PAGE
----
Your Inner Fish


Neil Shubin

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Your Inner Fish Study Guide

Welcome to the LitCharts study guide on Neil Shubin's Your Inner Fish. Created by the original team behind SparkNotes, LitCharts are the world's best literature guides.

Brief Biography of Neil Shubin

Neil Shubin earned his Ph.D. in organismic and evolutionary biology from Harvard in 1987. In 2006, Shubin and his team found the fossil Tiktaalik roseae, an important intermediary form between fish and land animals. This discovery catapulted Shubin into the public eye, as he was named ABC News’ “person of the week,” gave several interviews about the fossil, and wrote Your Inner Fish to help educate the public about scientific topics. Since then, Shubin helped produce a television show under the same name to bring contemporary science topics into the classroom. Shubin was elected into the National Academy of Sciences in 2011, and he now works as a professor at the University of Chicago, focusing his research on limb development. Shubin has published numerous articles in scientific journals regarding his research on fossils like Tiktaalik, the embryonic development of salamanders, and gene expression in fish fins. He published his second popular science book in 2013, titled The Universe Within, that traces elements’ paths from stars to fossils.
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Historical Context of Your Inner Fish

The theory of evolution is often credited to Charles Darwin, based on his research about animals in the Galapagos in 1858. Though Darwin’s version of evolution (closer to what is now known as natural selection) is now widely accepted, the specific mechanics of how a species would evolve or adapt enough to be deemed a distinctly new species are still in question. The debate over evolution has been a controversial subject in America, with new opposition to the idea in the 20th and 21st centuries. With evolution, science seems to come into conflict with the religious belief in creationism or “Intelligent Design”—the idea that God created each animal fully formed, rather than there being a long process of mutation and adaptation to the environment. The National Academy of Sciences voted to accept evolution as scientifically sound and begin teaching it in schools in 1998. For decades, scientists focused on finding the mythical “missing link” that proves that species evolved from shared ancestral forms. Contemporary scientists look less towards individual links and more towards shared evolutionary pathways, by going back to the fossil record and the genetic information of modern-day animals. In 2006, Shubin and his team of paleontologists found the fossil Tiktaalik roseae, which offered a possible intermediary form between fish and land animals because of its small primitive legs and flexible neck. The scientific world exploded over whether this was “proof” of evolution.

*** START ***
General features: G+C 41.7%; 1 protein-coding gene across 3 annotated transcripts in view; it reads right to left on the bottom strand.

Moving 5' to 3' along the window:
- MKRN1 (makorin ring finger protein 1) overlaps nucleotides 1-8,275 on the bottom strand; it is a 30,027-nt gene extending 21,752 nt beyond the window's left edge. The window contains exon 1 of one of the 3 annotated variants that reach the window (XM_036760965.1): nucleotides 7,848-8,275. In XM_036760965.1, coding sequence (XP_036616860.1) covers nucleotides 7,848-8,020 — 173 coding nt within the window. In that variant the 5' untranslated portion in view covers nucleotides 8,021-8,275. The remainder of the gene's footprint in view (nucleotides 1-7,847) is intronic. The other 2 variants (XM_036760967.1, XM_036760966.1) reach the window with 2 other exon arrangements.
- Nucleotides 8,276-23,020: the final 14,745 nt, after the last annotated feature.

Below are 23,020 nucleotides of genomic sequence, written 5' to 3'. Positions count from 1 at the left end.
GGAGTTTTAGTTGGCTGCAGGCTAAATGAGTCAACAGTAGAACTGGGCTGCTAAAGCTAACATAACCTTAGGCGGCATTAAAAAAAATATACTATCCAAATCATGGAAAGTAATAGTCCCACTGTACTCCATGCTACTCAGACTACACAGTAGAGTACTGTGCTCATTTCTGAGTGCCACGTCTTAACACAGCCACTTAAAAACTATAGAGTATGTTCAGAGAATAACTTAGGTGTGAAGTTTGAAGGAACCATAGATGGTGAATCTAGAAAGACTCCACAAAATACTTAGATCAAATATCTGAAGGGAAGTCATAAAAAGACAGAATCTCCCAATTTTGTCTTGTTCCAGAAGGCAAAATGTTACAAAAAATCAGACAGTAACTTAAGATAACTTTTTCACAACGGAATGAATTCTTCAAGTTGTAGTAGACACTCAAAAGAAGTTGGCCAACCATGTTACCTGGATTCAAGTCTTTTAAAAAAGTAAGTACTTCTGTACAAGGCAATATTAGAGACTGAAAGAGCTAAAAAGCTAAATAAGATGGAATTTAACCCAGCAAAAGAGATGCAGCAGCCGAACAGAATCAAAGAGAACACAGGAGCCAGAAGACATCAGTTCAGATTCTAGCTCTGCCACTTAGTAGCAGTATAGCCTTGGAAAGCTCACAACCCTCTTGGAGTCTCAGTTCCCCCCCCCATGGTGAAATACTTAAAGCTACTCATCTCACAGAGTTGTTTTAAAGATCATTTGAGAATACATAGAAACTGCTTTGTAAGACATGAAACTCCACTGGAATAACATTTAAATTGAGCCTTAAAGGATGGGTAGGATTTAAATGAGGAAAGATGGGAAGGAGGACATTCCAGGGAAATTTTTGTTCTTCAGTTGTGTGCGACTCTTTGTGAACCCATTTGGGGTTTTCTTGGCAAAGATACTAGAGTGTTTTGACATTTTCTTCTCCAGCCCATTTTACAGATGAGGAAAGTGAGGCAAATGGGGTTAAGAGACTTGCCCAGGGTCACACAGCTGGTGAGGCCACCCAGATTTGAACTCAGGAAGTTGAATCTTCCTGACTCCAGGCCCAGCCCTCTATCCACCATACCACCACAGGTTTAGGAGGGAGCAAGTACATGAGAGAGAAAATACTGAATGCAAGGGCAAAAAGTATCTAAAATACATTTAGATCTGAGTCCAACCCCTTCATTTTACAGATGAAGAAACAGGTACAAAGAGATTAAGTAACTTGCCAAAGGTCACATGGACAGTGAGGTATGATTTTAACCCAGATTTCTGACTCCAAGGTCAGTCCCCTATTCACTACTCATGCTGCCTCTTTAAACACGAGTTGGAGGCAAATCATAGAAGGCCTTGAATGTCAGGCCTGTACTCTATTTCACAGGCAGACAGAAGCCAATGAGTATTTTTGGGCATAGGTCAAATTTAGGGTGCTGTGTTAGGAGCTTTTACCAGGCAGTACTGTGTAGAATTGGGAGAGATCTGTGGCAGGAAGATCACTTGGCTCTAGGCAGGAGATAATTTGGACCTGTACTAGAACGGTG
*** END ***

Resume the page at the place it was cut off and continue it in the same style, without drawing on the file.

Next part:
Other Books Related to Your Inner Fish

Your Inner Fish seeks to both interest and educate the general public about scientific issues that might otherwise never receive attention, much like books such as Bill Bryson’s A Brief History of Everything or The Immortal Life of Henrietta Lacks by Rebecca Skloot. Two of the most well-known popular science authors were Steven Hawking and Carl Sagan. Your Inner Fish specifically deals with the topic of evolution and comparative anatomy, drawing from Charles Darwin’s classic The Origin of Species to the works of Richard Dawkins.
Key Facts about Your Inner Fish
  • Full Title: Your Inner Fish
  • When Written: 2006-2008
  • When Published: January 15, 2008
  • Literary Period: Contemporary non-fiction, Pop science
  • Genre: Popular Science, Non-fiction
  • Setting: Arctic Circle, Philadelphia, Chicago

Extra Credit for Your Inner Fish

Small-screen treatment. Your Inner Fish has also been made into a TV series on the PBS network, delving deeper into the evolutionary ancestry of humans through the lens of the Tiktaalik fossil and genetic experiments.

Paleontology from home. The University of Chicago maintains a website about the fossil Tiktaalik roseae that helps people see the anatomical structures of this fossil. Visitors to the website can fully explore both the fish and amphibian features of this ancient creature. The website can be found at